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We need to understand what is happening in the relationship between Steel headers and the coatings in the microscopic level. I will try to explain as simply I my limited skills will allow.
Steel expands with heat. The rate of expantion is directly proportional to tempture. That means that near the head is hotter than at the collector and therefore the metal is expanding more at the head than at the collector.
If the coating is harder( I use harder for lack of a better word but like ceramic) than the steel, then what happens is it fractures as the steel expands, leaving microscopic cracks in the coating which allows moisture to get in and you know the rest.
Asking any coating to go through that kind of thermal expantion and be able to match the exact rate of the steel is a very tall order. Now I'am not a chemist, but I have worked with metals in industral applications and can say this, even the big boys accept this fact and just try to keep it painted or let it rust and replace it when it is no longer servicable. I only posted this to help you think about things before you spend the hard earned bucks for fancy stuff that can only delay the enivtable. I mean I can buy 2-3 sets of plain ole headers for the price of the fancy ones that the coating won't help the usual speed bump dents and other damage that headers usually endure.


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Harley
69 461 El Camino Nitrous Model
69 Chevelle coupe
71 SS Camaro
75 L-82 Corvette
71 Gremlin X
Kerrville,Tx.
 

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Mine were coated by a company called HPC, High Performance Coatings, in Salt Lake City. They are fine six years later.

I can't remember the thickness of the coatings, but it is really thin. I had my mountain bike frame coated, and the extra material didn't even register on a pretty good scale. Maybe it's so thin that on headers, it can expand and contract along with the steel. Since I have had no problem, I haven't even given it a thought. I would do my headers again.
 

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Your theory is correct but I've had the JetHot's on my car for 3 years and they look like new. They must be doing something right because they warranty them for life against rust throughs.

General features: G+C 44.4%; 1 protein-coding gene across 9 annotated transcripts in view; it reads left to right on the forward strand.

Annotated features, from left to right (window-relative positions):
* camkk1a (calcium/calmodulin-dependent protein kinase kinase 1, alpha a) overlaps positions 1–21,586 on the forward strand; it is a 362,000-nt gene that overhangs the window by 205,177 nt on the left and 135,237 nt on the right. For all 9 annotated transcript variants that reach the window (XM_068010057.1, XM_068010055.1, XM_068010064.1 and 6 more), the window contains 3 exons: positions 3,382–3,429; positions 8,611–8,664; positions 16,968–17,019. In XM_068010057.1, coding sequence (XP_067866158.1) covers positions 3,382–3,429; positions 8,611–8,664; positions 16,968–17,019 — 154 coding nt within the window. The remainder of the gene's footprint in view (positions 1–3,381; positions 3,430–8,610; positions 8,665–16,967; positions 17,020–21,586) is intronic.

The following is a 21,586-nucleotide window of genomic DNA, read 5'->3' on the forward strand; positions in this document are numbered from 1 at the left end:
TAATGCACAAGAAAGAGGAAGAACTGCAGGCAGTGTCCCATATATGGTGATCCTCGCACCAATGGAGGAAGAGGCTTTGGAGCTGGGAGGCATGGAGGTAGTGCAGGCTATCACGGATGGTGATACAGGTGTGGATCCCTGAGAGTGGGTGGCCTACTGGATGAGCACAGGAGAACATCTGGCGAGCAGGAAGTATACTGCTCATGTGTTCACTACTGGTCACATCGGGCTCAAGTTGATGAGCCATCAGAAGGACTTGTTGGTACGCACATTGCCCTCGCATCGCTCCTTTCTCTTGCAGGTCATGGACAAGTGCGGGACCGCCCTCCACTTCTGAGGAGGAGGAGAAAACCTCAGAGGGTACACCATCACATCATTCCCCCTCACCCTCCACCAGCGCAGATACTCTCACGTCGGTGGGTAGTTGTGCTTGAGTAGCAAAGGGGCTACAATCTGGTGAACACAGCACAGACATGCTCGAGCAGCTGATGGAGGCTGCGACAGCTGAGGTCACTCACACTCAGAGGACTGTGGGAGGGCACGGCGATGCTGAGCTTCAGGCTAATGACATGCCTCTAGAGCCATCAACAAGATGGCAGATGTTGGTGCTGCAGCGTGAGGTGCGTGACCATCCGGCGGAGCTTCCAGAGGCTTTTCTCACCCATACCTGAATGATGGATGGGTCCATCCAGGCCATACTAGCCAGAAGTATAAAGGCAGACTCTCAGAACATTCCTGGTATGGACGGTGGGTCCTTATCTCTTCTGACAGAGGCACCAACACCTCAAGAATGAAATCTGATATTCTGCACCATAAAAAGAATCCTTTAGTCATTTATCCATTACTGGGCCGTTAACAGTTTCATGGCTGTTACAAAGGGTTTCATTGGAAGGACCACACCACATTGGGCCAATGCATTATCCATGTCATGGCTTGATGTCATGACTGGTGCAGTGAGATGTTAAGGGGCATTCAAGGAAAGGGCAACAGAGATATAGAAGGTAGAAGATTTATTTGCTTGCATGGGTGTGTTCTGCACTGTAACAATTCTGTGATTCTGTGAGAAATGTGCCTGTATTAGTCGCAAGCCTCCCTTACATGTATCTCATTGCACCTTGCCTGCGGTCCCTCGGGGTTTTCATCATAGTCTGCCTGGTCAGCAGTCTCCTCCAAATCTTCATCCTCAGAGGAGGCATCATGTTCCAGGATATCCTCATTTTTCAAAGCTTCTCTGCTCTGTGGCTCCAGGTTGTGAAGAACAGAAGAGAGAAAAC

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The "ceramics" used to coat headers is probably pretty high tech stuff. There are different types of ceramics. Crystalline ceramics is what is used to make those litte figurines that chicks dig so much, they crack pretty easy. Noncrystalline ceramics can actually plastically deform, they deform by viscous flow. (like glaciers) The rate of deformation is proportional to the applied stress. When the ceramic coating encounters shear stress, atoms or ions slide past one another by actually breaking and reforming interatomic bonds.

Some of this information was paraphrased from:
Materials Science And Engineering, An Introdution.
Author: Callister, William D. Jr.
Published by: John Wiley & Sons, Inc. 1994
 

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We experimented in the Army with ceramic coatings on the exhaust ducts of helicopter turbine engines. We had a very bad problem with cracks in some of these ducts due to the thermal expansion cycle. We had one duct on one aircraft ceramic coated, 9 years later it is the only duct that has not ever cracked. The army didn't buy off on the coatings because it was our idea and not the Army's but believe me this stuff works. The internal surfaces on some advanced turbines also are ceramic coated.

PS. I dont want to mention the name of company that did the coating for us (Army liability stuff) but it was a major automotive coating company. They did a standard header job on our turbine duct. A photograph of our duct is even in the company's sales brochure.

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Clark
TC #68
Ft. Polk, Louisiana



[This message has been edited by Clark (edited 08-29-99).]
 
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